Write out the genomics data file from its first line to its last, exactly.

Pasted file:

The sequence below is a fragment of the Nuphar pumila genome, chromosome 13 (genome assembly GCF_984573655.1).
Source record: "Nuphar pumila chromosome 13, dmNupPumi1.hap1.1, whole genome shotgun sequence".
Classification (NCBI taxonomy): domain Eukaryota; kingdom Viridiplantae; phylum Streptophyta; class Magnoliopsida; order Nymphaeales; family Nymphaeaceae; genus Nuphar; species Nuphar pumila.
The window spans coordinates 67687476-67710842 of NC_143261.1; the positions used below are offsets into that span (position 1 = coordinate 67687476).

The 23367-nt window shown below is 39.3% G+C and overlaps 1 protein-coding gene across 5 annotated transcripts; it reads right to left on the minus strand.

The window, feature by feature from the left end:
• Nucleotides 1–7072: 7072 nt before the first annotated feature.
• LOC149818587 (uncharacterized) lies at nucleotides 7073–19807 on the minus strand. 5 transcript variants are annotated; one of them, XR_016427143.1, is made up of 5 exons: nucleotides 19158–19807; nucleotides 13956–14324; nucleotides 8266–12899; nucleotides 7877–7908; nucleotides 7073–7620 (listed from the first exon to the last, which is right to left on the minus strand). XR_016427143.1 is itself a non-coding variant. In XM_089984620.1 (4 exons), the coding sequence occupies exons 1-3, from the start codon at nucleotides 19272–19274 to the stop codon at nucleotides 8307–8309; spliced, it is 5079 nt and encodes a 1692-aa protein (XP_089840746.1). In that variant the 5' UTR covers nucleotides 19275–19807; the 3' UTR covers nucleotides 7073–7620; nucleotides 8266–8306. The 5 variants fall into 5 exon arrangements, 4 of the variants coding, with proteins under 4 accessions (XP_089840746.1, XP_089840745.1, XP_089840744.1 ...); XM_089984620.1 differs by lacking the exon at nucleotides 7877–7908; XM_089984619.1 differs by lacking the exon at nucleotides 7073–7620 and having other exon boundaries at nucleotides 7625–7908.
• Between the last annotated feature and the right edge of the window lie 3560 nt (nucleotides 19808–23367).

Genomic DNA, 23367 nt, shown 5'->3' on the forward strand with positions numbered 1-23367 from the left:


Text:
The sequence below is a fragment of the Nuphar pumila genome, chromosome 13 (genome assembly GCF_984573655.1).
Source record: "Nuphar pumila chromosome 13, dmNupPumi1.hap1.1, whole genome shotgun sequence".
Classification (NCBI taxonomy): domain Eukaryota; kingdom Viridiplantae; phylum Streptophyta; class Magnoliopsida; order Nymphaeales; family Nymphaeaceae; genus Nuphar; species Nuphar pumila.
The window spans coordinates 67687476-67710842 of NC_143261.1; the positions used below are offsets into that span (position 1 = coordinate 67687476).

The 23367-nt window shown below is 39.3% G+C and overlaps 1 protein-coding gene across 5 annotated transcripts; it reads right to left on the minus strand.

The window, feature by feature from the left end:
• Nucleotides 1–7072: 7072 nt before the first annotated feature.
• LOC149818587 (uncharacterized) lies at nucleotides 7073–19807 on the minus strand. 5 transcript variants are annotated; one of them, XR_016427143.1, is made up of 5 exons: nucleotides 19158–19807; nucleotides 13956–14324; nucleotides 8266–12899; nucleotides 7877–7908; nucleotides 7073–7620 (listed from the first exon to the last, which is right to left on the minus strand). XR_016427143.1 is itself a non-coding variant. In XM_089984620.1 (4 exons), the coding sequence occupies exons 1-3, from the start codon at nucleotides 19272–19274 to the stop codon at nucleotides 8307–8309; spliced, it is 5079 nt and encodes a 1692-aa protein (XP_089840746.1). In that variant the 5' UTR covers nucleotides 19275–19807; the 3' UTR covers nucleotides 7073–7620; nucleotides 8266–8306. The 5 variants fall into 5 exon arrangements, 4 of the variants coding, with proteins under 4 accessions (XP_089840746.1, XP_089840745.1, XP_089840744.1 ...); XM_089984620.1 differs by lacking the exon at nucleotides 7877–7908; XM_089984619.1 differs by lacking the exon at nucleotides 7073–7620 and having other exon boundaries at nucleotides 7625–7908.
• Between the last annotated feature and the right edge of the window lie 3560 nt (nucleotides 19808–23367).

Genomic DNA, 23367 nt, shown 5'->3' on the forward strand with positions numbered 1-23367 from the left: